Day: If You Don’t Like The Course, Don’t Show Up

World No. 1 Jason Day had a simple message for his fellow competitors worried about the toughness they will face in this week’s 116th US Open at Oakmont.

Day’s message was very much to the point and that’s if you don’t like the golf course, then don’t bother teeing-up.

Jason Day Jason Day during a practice round for the 2016 US Open (Credit: USGA/Darren Carroll)

“I’ve always said it ever since I started playing major golf, is that you have to come in to Major Championships and your attitude has to be on point,” he said.

“You have to have a good attitude regardless of what situation is.”

“I mean, you saw it last year at Chambers Bay with a lot of the professionals complaining about the greens. That just doesn’t help. This year, we got tough rough. The greens are tough. Practically the whole course is tough.”

“You just got to go with it and try and play your best and hope for the best sometimes attitude is huge. I think when you’re in stressful situations like you are at US Opens, where this is usually the toughest course we play every single year, you have to come in with a positive attitude regardless of what the outcome is.

“If you miss a cut, it sucks, but you’ve got to come with — if you’re going to have a bad attitude, you may as well not even tee it up that week because you probably won’t play good anyways. That’s just one less person you have to worry about at the end of the week.”

Day not only tees-up this week as the game’s top-ranked player but he enjoys an impressive US Open record including four top-10s in his five appearances.

The Queenslander was a distant second to Rory McIlroy on his US Open debut in 2011 and while he shared 59th place a year later at the Olympic club, he was tied second a year later at Merion and since then was fourth in 2014 at Pinehurst and ninth a year ago at Chambers Bay.

However it was memories of Chambers Bay when during the second round Day collapsed on his 18th hole, and the 9th hole on the course. Day was very slow to get back up and was shaking and wobbly. It was later revealed that suffered vertigo, a diagnosis Day had received from his doctor a month prior.

However, the very next day, when he wasn’t even sure if he would play, Day ended the third round tied for the lead before eventually ending inside the top-10.

And in arriving at Oakmont with a cold, he was asked to explain his well-being this year compared to a year ago when he collapsed so dramatically.

“You can’t control vertigo and stuff like that,” he said.

“With people that have vertigo, they kind of understand what I kind of went through. But battling a — I mean, this shouldn’t be a news and noteworthy that I’m battling a cold. I’m at the back end of a cold. You can probably hear it in my voice, but I’m fine. I’m going to do fine. It’s not an excuse. I’m going to be ready for the start Thursday.”

“It’s just that things happen. I was just going to say that I’ve never been more stressed in my life than right now.”

“It’s just because being No. 1 in the world, having a lot of expectations on you, having to practice so hard to keep that No. 1 spot, trying to win as many tournaments as I can puts a lot of stress and pressure on your shoulders.”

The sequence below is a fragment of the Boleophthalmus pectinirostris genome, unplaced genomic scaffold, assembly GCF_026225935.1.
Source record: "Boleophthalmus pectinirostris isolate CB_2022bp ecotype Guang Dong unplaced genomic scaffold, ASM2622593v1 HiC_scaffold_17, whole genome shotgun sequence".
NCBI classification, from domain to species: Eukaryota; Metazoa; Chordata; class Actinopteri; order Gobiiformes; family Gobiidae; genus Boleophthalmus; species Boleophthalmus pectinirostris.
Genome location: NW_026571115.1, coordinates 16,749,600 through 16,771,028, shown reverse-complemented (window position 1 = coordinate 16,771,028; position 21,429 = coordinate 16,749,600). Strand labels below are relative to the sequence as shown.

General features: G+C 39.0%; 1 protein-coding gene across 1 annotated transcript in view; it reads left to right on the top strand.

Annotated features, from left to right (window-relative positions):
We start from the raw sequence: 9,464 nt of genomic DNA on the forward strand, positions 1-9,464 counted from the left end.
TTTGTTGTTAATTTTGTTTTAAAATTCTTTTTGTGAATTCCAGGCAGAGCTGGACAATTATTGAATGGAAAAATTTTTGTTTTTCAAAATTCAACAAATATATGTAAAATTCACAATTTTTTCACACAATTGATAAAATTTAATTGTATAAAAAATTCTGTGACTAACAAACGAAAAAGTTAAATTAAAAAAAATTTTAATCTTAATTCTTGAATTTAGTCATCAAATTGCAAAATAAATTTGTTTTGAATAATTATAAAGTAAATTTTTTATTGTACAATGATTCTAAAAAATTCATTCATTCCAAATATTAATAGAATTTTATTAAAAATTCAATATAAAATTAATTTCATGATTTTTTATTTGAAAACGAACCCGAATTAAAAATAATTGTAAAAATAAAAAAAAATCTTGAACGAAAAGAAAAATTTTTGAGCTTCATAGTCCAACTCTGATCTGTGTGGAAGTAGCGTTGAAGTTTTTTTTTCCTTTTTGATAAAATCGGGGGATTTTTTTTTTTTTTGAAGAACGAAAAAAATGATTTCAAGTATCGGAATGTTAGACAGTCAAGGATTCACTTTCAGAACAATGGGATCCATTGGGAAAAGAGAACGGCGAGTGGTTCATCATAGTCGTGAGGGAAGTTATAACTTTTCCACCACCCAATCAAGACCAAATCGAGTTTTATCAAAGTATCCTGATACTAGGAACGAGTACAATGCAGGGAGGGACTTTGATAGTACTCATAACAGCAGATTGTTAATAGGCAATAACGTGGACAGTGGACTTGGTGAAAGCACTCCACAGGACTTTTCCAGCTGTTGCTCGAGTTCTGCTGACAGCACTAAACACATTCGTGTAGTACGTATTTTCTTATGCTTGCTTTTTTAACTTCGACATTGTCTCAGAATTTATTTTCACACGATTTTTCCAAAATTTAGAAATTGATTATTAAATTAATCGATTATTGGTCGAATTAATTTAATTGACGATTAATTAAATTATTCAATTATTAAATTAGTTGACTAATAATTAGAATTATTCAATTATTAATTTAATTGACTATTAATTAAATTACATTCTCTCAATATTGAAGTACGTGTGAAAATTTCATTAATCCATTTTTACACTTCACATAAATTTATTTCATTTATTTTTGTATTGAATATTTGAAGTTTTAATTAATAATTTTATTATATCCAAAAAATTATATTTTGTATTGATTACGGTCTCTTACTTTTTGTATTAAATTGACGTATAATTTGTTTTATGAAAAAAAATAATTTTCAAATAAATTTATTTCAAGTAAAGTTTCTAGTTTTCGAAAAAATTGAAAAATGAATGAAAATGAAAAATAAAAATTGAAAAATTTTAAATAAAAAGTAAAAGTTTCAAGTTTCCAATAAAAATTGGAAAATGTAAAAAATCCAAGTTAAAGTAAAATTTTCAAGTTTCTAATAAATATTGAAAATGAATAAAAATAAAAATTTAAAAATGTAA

“Sometimes your immune system gets a little heated, and you’re more susceptible to getting some illnesses that way. It doesn’t help that my father-in-law was sick during the Memorial, so that kind of passed it along to me.”

“So it is what it is. People ask me how I feel, I usually tell them how I feel, and that’s just me being honest. I’m not trying to make any excuses this week.”

“I just want to know that I was battling something. And usually, I tell people how I prepare. Unfortunately, I didn’t get to prepare Saturday, Sunday, but I feel pretty rested, which is a good thing for me.”

“But then I’m going to need that rest this week with how tough the golf course is. So I’ll be ready come Thursday.”

Only two Australian’s, David Graham in 1981 and Geoff Ogilvy in 2006, had held aloft the gleaming US Open trophy.

There’s been plenty of Australians who have been runner-up including the late, great Kel Nagle in 1965, Bruce Crampton in 1972 while Greg Norman was second in 1984 and 1995.

But then Day has had to settle twice being the US Open bridesmaid first to McIlroy and then sharing second with Phil Mickelson in 2013 at Merion.

It’s little wonder, and despite being the reigning PGA Champion, that Day believed his best chance of winning a Major growing up would be the US Open.

“When I was a kid, I’d hit it everywhere, right, and when I hit it everywhere, I had a short game to save me,” he said.

“I needed to — if I didn’t have a short game, I would shoot over par, and I’d play bad. If I had my short game, I’d shoot under par somehow, even though I was hitting in the trees and hitting it everywhere.”

“That’s what you need in a US Open and even though you’re a good ball striker, sooner or later, you’re going to hit greens. Sooner or later, you’re going to miss fairways. It’s a matter of being able to control your emotion during that hard time, being able to get up and down and move on to the next hole.

“So it’s a US Open that sets up best for this because I hit it high. Usually, the course is running very firm. Usually the greens are firm and fast. I feel like I hit it high, and I feel like I’ve got good touch around the greens. I think this one sets up best for me.”

“I finished second twice, and I can’t remember how many top tens I’ve had in the US Open, but I feel like — it’s been four. So I feel like that sets up well for me.”